Technology: Good or Bad?

Is technology good or bad? If we look at case law, such as Sony Corporation of America v. Universal City Studios, Inc., 464 U.S. 417 (1984) or, more recently, MGM Studios, Inc. v. Grokster, Ltd., 545 U.S. 913 (2005), the courts have consistently deci…

Forget Drinking, Celebrate St. Patrick’s Day By Learning Awesome Facts About Ireland

Happy St. Paddy’s Day!

Take a break from consuming all the beer you can handle, and watch this cool video created by the Trade of Ireland, Fáilte Ireland and the Department of Foreign Affairs to honor Ireland’s national day.

The video showcases some of the incredible accomplishments that have come out of the nation.

In addition to being the birthplace of 14 Oscar winners, 24 Olympic medalists and nine Nobel laureates, Ireland is also home to Europe’s most charitable people, according to the World Giving Index 2013.

To learn more about Ireland’s achievements, watch the video above and share it with the hashtag, #IrelandInspires.

h/t The Grand Island Independent

Top 10 Tech Tips Learned From the Book of Esther

In today’s world, holiday celebration is usually juxtaposed with whatever else is going on at the time. So it was with my celebration of Purim this year, as I was traveling into the holiday from the SXSW Interactive Conference in Austin and the Nonprof…

Your Car May Soon Be Able To Tell If You’ve Got Road Rage

Fiction is one step closer to reality.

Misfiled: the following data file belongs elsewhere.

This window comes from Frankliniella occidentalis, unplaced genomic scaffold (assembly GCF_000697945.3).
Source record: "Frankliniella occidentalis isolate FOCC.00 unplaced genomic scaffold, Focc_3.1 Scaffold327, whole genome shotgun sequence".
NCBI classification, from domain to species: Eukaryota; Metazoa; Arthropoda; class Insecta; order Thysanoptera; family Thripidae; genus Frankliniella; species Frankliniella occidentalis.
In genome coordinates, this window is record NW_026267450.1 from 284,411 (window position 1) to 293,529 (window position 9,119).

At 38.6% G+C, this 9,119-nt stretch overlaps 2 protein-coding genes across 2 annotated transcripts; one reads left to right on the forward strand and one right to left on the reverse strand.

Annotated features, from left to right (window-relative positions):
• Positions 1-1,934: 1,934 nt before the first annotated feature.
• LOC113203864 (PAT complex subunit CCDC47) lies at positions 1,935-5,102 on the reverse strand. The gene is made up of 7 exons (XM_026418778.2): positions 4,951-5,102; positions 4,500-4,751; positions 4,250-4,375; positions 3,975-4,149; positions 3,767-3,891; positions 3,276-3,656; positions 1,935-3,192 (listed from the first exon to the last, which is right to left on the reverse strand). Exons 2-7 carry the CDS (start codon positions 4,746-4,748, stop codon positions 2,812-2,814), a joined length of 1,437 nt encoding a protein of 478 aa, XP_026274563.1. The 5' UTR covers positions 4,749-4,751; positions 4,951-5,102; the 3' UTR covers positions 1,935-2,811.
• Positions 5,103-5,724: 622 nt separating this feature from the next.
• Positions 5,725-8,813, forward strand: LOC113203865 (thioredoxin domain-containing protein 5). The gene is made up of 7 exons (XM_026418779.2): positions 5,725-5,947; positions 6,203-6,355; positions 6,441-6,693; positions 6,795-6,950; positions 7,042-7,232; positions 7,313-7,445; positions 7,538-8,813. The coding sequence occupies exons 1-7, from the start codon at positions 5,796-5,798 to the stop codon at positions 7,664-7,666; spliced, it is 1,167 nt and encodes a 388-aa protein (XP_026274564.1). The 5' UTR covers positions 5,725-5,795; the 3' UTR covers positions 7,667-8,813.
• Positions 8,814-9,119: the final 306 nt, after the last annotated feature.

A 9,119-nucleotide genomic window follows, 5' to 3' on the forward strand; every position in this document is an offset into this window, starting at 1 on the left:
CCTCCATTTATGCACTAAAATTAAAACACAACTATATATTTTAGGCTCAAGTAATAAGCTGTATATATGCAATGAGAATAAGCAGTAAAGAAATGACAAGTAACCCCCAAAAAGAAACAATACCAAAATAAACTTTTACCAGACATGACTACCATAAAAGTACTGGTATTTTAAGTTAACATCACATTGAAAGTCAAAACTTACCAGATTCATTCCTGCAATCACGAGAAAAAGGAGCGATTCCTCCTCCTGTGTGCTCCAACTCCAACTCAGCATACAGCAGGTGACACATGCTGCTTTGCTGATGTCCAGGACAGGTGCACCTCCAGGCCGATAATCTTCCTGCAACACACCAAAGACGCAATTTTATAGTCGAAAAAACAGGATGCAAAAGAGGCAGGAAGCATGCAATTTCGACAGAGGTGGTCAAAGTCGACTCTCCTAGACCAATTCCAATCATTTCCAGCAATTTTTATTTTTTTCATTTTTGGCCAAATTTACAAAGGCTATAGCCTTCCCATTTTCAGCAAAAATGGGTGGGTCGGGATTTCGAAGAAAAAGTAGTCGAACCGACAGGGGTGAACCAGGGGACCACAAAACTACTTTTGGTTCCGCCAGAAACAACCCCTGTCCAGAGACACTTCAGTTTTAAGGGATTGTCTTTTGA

A team from the Swiss technical school Ecole polytechnique federale de Lausanne (aka EPFL) has teamed up with French automaker PSA Peugeot Citroen to develop an in-car emotion detector.

Yes, like KITT from “Knight Rider” or Herbie from “The Love Bug,” cars may soon be aware of humankind’s fragile emotional states.

As seen in the video above, the emotion detector uses an infrared camera located behind the car’s steering wheel to determine what emotions a driver is displaying. The system can then determine the driver’s “stress level.”

In particular, the system looks to see if a driver is experiencing anger or disgust — emotions, as a news story on EPFL’s website notes, that are associated with aggression. If the system is able to detect a driver displaying one or both of these emotions, it can then work “to limit a vehicle’s speed, or flash and sound a warning…to calm down,” Gizmodo writes.

Of course, not everyone expresses anger and disgust in the same way. Since the emotion detector currently pieces together a driver’s emotional state from a database of images and videos depicting individuals expressing these emotions, the system’s accuracy is still in need of perfection. The EPFL news story notes the school will continue research on the device.

The Huffington Post reached out to EPFL to find out more information about the system’s future but did not receive an immediate response.